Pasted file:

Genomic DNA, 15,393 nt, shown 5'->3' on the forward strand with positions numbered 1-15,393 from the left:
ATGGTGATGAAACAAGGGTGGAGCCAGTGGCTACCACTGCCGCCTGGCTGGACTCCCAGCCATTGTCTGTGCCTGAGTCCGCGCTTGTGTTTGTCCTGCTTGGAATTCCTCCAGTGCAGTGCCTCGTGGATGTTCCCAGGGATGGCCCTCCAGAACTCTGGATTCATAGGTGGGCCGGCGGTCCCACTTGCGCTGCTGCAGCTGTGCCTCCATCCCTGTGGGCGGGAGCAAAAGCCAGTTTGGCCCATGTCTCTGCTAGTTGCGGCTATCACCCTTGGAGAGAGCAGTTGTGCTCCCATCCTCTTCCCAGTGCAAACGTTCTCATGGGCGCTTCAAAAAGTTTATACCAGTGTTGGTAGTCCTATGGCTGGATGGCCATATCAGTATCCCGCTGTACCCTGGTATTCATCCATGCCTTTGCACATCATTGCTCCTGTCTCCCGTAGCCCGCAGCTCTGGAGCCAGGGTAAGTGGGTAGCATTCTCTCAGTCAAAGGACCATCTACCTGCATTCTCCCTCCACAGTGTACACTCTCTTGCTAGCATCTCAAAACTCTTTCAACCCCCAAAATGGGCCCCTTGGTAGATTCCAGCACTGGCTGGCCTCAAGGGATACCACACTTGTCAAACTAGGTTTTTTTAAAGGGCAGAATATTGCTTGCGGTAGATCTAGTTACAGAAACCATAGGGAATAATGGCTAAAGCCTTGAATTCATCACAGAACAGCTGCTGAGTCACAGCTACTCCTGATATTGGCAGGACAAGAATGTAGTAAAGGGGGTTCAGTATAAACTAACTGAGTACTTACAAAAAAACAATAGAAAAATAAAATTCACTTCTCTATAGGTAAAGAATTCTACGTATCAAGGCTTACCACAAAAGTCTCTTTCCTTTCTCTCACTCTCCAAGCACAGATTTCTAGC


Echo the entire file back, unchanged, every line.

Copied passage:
Genomic DNA, 15,393 nt, shown 5'->3' on the forward strand with positions numbered 1-15,393 from the left:
ATGGTGATGAAACAAGGGTGGAGCCAGTGGCTACCACTGCCGCCTGGCTGGACTCCCAGCCATTGTCTGTGCCTGAGTCCGCGCTTGTGTTTGTCCTGCTTGGAATTCCTCCAGTGCAGTGCCTCGTGGATGTTCCCAGGGATGGCCCTCCAGAACTCTGGATTCATAGGTGGGCCGGCGGTCCCACTTGCGCTGCTGCAGCTGTGCCTCCATCCCTGTGGGCGGGAGCAAAAGCCAGTTTGGCCCATGTCTCTGCTAGTTGCGGCTATCACCCTTGGAGAGAGCAGTTGTGCTCCCATCCTCTTCCCAGTGCAAACGTTCTCATGGGCGCTTCAAAAAGTTTATACCAGTGTTGGTAGTCCTATGGCTGGATGGCCATATCAGTATCCCGCTGTACCCTGGTATTCATCCATGCCTTTGCACATCATTGCTCCTGTCTCCCGTAGCCCGCAGCTCTGGAGCCAGGGTAAGTGGGTAGCATTCTCTCAGTCAAAGGACCATCTACCTGCATTCTCCCTCCACAGTGTACACTCTCTTGCTAGCATCTCAAAACTCTTTCAACCCCCAAAATGGGCCCCTTGGTAGATTCCAGCACTGGCTGGCCTCAAGGGATACCACACTTGTCAAACTAGGTTTTTTTAAAGGGCAGAATATTGCTTGCGGTAGATCTAGTTACAGAAACCATAGGGAATAATGGCTAAAGCCTTGAATTCATCACAGAACAGCTGCTGAGTCACAGCTACTCCTGATATTGGCAGGACAAGAATGTAGTAAAGGGGGTTCAGTATAAACTAACTGAGTACTTACAAAAAAACAATAGAAAAATAAAATTCACTTCTCTATAGGTAAAGAATTCTACGTATCAAGGCTTACCACAAAAGTCTCTTTCCTTTCTCTCACTCTCCAAGCACAGATTTCTAGC